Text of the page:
Cybersecurity incidents down at federal agencies, no ‘major’ ones
Agencies saw a 12% decrease in cybersecurity incidents between fiscal 2017 and 2018, and none met the “major” incident threshold in fiscal 2018, according to an annual report to Congress.
The Office of Management and Budget found agencies endured 31,107 incidents between Oct. 1, 2017, and Sept. 30, 2018 — down from the 35,277 reported the previous fiscal year — in the latest Federal Information Security Modernization Act report.
OMB defines a major cybersecurity incident as one likely to harm U.S. national security, foreign relations, economics or public safety. Included in the definition are breaches where personally identifiable information is compromised in a way that threatens such interests.
No major cyber incidents occurred in fiscal 2018, according to the report.
“While the trend is encouraging, drawing conclusions based on this data point, particularly as agencies have adjusted to several new sets of reporting guidelines over the last few years, would be concerning,” reads the report. “[E]mail-based threats remain prevalent, with email/phishing continuing to be a highly-targeted attack vector.”
The Department of Homeland Security, which monitors federal networks, reported 6,930 such incidents governmentwide in fiscal 2018. And 27% of all incidents lacked an identified attack vector — suggesting “government must take additional steps” to assist agencies in analyzing attacks, according to the report.
OMB found incidents resulting from violations of agency usage policies by authorized users remained the largest identified attack vector and external/removable media the smallest.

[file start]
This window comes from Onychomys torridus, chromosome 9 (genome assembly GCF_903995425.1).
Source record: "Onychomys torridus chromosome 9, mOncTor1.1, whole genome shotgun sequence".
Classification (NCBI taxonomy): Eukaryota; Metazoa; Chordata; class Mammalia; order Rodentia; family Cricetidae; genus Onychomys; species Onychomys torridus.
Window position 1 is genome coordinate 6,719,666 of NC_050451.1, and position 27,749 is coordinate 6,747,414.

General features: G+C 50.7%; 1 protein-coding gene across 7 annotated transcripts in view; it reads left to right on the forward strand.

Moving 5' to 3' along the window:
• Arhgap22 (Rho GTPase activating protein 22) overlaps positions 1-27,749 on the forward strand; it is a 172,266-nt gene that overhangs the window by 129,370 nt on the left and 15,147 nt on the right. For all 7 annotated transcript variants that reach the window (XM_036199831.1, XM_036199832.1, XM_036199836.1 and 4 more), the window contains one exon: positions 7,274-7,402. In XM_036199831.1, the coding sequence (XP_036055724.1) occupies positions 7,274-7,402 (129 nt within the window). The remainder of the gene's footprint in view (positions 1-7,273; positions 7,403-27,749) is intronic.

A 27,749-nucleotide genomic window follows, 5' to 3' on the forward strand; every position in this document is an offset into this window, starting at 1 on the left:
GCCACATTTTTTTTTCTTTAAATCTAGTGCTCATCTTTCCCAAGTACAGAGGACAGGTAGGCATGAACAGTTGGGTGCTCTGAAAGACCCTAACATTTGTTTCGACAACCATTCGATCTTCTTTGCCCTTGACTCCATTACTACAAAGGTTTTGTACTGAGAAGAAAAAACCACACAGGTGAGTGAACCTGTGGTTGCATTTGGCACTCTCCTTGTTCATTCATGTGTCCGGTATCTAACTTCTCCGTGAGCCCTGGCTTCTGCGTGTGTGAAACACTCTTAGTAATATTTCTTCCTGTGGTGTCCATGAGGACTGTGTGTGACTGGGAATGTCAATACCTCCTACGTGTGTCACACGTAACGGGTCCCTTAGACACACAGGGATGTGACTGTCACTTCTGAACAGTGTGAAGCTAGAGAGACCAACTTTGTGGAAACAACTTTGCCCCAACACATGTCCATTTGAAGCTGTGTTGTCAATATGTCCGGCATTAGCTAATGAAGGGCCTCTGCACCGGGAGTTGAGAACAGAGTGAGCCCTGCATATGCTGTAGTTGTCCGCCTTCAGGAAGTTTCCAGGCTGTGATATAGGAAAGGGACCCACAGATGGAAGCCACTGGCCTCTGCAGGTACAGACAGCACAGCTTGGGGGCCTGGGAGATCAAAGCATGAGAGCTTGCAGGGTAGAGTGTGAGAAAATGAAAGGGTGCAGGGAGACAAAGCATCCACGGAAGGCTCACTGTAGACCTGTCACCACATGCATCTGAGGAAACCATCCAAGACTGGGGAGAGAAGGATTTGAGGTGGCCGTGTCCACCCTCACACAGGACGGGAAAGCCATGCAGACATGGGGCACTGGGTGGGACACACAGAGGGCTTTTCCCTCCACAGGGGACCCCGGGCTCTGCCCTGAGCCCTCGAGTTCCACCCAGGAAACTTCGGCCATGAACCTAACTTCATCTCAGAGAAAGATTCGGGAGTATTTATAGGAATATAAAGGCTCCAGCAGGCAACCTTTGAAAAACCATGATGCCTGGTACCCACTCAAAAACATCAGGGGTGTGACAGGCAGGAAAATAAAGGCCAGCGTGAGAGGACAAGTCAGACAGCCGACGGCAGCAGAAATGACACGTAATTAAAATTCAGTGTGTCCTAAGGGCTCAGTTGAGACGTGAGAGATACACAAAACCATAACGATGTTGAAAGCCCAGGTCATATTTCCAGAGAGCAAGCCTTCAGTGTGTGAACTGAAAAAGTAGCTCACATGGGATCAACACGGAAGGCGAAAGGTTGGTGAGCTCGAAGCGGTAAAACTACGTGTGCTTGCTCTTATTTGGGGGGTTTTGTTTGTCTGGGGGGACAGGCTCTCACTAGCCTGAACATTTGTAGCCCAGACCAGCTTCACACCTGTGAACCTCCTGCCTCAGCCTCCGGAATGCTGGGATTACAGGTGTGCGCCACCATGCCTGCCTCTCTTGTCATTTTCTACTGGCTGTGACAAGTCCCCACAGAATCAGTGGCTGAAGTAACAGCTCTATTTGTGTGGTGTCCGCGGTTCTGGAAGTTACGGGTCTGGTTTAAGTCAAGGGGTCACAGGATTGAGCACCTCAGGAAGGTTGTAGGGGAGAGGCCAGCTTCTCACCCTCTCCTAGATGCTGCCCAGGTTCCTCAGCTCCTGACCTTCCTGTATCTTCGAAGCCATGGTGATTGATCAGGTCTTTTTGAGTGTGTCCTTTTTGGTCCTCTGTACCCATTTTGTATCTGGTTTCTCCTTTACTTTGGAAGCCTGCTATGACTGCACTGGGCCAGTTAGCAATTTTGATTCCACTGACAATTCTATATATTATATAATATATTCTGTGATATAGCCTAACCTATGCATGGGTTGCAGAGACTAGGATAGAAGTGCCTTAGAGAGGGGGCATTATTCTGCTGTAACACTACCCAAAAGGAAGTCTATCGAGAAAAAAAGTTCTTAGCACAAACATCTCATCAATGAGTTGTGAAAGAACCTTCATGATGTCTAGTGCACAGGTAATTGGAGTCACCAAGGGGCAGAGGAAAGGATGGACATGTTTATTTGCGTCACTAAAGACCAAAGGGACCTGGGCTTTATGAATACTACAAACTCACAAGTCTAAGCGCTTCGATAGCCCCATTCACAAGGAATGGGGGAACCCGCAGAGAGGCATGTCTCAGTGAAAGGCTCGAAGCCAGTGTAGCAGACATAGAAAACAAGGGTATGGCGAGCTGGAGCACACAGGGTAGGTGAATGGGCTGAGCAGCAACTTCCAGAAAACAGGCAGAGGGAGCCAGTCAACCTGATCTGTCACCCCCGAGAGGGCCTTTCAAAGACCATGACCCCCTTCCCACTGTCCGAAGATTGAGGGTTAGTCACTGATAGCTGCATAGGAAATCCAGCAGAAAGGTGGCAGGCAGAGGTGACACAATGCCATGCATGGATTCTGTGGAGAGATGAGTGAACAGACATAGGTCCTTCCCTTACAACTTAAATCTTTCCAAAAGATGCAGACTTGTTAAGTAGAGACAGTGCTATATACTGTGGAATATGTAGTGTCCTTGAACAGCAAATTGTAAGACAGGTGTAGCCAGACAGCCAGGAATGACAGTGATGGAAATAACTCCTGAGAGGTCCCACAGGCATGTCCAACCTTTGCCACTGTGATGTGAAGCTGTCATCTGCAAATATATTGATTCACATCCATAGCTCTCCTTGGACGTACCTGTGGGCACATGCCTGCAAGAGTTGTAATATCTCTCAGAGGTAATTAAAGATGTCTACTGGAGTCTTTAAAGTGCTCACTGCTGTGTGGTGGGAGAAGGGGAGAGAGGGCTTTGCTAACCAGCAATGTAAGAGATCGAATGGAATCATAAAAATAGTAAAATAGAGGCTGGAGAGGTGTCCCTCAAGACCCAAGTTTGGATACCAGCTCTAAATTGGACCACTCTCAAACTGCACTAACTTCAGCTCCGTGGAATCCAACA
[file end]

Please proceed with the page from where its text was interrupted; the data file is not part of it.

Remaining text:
OMB also evaluated how 97 agencies were managing their cyber risk at the enterprise level using fiscal 2018 Chief Information Officer Metrics. The metrics’ “domains” correspond with those of the National Institute of Standards and Technology’s Cybersecurity Framework: identify, protect, detect, respond and recover.
An agency was deemed “high risk” if fundamental cybersecurity policies, processes and tools were either not in place or deployed sufficiently. “At risk” agencies implemented some essentials to mitigate risk but with significant gaps remaining. And an agency was said to be “managing risk” if federal requirements were met and actively managed.
Of the 23 civilian Chief Financial Officers Act agencies, 19 were found to be managing risk, and three — the Department of Energy, Department of Health and Human Services, and Environmental Protection Agency — were categorized as at risk. The Federal Emergency Management Agency was included under the Department of Homeland Security.
More broadly, 62 of the agencies evaluated were found to be managing risk, 32 at risk and three — the Morris K. Udall Foundation, Smithsonian Institution and Vietnam Education Foundation — high risk.